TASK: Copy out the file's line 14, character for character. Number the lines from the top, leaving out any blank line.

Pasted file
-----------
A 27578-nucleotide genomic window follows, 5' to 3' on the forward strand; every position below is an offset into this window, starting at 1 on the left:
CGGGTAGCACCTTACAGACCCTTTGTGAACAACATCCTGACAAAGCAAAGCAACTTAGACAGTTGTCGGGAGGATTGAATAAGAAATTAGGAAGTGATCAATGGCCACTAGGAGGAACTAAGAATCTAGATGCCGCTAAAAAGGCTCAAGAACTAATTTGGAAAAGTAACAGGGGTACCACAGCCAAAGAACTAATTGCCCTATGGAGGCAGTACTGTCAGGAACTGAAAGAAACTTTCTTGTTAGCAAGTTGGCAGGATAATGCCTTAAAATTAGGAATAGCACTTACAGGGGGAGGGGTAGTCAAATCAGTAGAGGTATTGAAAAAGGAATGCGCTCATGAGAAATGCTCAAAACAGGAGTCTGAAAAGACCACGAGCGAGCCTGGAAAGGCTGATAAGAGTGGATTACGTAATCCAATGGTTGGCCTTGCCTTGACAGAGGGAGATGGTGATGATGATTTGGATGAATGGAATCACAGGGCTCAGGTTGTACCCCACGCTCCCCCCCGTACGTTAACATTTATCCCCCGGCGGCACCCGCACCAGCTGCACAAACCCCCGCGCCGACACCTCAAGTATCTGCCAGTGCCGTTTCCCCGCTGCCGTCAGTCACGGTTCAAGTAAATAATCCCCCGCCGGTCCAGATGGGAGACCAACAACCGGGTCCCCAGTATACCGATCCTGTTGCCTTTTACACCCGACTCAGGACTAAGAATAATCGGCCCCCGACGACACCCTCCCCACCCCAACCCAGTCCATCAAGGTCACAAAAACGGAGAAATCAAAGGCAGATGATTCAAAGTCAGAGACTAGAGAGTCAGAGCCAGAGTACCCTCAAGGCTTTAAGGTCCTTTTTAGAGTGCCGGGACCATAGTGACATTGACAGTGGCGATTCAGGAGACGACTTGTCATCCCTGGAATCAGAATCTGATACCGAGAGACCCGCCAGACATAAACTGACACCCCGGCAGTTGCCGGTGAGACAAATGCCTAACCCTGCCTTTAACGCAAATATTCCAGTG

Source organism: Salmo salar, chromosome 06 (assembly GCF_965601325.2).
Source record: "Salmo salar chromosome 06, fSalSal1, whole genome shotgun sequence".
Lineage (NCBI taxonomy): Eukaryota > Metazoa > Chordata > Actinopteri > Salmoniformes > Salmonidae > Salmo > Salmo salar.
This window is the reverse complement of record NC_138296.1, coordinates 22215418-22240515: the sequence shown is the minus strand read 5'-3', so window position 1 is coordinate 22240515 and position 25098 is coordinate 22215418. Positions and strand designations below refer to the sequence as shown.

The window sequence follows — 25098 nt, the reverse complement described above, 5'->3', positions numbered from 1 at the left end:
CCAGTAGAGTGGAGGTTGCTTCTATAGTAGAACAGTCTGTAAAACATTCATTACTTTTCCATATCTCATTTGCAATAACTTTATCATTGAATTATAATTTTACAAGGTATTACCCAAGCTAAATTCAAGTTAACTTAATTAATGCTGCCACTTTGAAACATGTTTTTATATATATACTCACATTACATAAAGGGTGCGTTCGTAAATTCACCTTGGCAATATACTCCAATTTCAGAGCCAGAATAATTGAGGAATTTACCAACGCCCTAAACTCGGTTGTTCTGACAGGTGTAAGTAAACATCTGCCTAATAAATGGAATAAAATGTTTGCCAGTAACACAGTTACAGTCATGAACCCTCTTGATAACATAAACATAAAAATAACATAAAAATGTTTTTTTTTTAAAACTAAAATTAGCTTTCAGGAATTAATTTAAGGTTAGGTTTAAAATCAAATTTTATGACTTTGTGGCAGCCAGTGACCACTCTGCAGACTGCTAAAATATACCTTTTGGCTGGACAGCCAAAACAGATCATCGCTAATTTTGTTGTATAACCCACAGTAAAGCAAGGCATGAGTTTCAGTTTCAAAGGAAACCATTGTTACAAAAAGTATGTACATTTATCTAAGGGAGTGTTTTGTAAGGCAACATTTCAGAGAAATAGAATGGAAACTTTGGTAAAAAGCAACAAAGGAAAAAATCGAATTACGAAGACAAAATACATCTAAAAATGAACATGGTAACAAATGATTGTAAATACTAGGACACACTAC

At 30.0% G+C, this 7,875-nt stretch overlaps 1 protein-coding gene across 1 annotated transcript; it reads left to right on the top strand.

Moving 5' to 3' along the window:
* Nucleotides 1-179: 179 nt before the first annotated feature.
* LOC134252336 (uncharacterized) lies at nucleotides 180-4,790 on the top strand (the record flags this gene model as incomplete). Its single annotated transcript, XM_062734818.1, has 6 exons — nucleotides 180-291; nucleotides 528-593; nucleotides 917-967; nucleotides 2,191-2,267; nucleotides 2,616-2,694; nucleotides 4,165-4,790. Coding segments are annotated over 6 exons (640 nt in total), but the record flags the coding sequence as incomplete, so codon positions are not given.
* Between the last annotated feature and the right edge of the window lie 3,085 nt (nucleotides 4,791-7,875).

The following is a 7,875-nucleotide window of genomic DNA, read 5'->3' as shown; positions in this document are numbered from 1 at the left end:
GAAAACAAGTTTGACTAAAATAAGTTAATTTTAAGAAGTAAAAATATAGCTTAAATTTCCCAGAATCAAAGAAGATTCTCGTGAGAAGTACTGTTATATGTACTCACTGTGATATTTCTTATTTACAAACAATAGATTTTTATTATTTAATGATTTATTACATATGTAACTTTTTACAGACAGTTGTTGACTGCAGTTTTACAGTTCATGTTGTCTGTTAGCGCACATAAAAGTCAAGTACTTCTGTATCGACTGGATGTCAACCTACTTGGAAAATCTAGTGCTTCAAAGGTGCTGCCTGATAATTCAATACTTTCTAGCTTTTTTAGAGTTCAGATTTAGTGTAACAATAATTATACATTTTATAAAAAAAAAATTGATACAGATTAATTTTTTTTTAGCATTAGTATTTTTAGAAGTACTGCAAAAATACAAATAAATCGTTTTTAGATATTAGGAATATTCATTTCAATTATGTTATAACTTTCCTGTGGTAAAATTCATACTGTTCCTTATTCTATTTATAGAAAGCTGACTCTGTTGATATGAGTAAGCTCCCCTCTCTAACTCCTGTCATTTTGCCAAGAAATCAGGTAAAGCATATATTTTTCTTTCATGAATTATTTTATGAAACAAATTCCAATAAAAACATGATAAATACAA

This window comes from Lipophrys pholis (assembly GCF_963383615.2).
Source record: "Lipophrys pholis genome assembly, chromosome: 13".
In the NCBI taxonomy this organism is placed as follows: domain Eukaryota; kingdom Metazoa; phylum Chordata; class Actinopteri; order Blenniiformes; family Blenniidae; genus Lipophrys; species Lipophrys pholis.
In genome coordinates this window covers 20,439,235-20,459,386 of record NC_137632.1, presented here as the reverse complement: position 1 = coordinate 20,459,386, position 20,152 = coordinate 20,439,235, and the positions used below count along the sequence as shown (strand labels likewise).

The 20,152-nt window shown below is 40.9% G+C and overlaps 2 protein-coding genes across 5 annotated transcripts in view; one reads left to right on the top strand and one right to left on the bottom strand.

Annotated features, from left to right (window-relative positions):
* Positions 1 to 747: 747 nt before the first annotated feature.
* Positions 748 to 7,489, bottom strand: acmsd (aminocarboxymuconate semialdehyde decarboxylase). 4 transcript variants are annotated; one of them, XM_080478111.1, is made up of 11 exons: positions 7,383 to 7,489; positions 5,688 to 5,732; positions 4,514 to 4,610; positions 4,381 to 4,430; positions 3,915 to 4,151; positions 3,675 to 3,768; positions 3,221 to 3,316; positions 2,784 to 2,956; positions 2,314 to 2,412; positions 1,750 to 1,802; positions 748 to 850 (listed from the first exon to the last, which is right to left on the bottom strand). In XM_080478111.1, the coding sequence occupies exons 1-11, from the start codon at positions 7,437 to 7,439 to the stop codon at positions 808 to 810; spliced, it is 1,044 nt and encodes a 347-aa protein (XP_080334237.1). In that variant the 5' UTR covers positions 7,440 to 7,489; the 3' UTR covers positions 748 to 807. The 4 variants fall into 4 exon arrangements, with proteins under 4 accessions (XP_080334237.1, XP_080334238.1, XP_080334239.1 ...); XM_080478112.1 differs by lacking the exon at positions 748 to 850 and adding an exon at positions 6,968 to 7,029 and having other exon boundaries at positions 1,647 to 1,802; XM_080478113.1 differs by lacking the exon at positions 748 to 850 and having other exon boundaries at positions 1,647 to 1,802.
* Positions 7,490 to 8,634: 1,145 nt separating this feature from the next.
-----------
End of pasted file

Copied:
The following is a 7,875-nucleotide window of genomic DNA, read 5'->3' as shown; positions in this document are numbered from 1 at the left end: